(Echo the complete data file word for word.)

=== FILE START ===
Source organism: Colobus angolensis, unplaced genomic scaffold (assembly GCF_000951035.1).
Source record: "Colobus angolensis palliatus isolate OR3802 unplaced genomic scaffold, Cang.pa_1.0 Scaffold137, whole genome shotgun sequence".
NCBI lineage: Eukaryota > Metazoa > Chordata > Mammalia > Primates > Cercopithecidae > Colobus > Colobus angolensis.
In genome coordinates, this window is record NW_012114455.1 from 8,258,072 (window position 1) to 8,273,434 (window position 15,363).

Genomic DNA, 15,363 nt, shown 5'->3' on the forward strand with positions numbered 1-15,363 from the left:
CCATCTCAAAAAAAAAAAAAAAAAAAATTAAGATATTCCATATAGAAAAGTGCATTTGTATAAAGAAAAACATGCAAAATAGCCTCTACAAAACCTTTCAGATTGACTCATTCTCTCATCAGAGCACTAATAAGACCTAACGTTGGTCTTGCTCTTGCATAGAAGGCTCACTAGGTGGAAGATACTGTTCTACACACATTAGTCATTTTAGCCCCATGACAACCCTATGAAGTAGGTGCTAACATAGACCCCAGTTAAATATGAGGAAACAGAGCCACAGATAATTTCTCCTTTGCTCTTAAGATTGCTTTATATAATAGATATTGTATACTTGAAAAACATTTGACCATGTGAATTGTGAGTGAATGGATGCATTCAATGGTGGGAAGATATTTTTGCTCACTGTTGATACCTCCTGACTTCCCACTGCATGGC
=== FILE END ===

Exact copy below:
Source organism: Colobus angolensis, unplaced genomic scaffold (assembly GCF_000951035.1).
Source record: "Colobus angolensis palliatus isolate OR3802 unplaced genomic scaffold, Cang.pa_1.0 Scaffold137, whole genome shotgun sequence".
NCBI lineage: Eukaryota > Metazoa > Chordata > Mammalia > Primates > Cercopithecidae > Colobus > Colobus angolensis.
In genome coordinates, this window is record NW_012114455.1 from 8,258,072 (window position 1) to 8,273,434 (window position 15,363).

Genomic DNA, 15,363 nt, shown 5'->3' on the forward strand with positions numbered 1-15,363 from the left:
CCATCTCAAAAAAAAAAAAAAAAAAAATTAAGATATTCCATATAGAAAAGTGCATTTGTATAAAGAAAAACATGCAAAATAGCCTCTACAAAACCTTTCAGATTGACTCATTCTCTCATCAGAGCACTAATAAGACCTAACGTTGGTCTTGCTCTTGCATAGAAGGCTCACTAGGTGGAAGATACTGTTCTACACACATTAGTCATTTTAGCCCCATGACAACCCTATGAAGTAGGTGCTAACATAGACCCCAGTTAAATATGAGGAAACAGAGCCACAGATAATTTCTCCTTTGCTCTTAAGATTGCTTTATATAATAGATATTGTATACTTGAAAAACATTTGACCATGTGAATTGTGAGTGAATGGATGCATTCAATGGTGGGAAGATATTTTTGCTCACTGTTGATACCTCCTGACTTCCCACTGCATGGC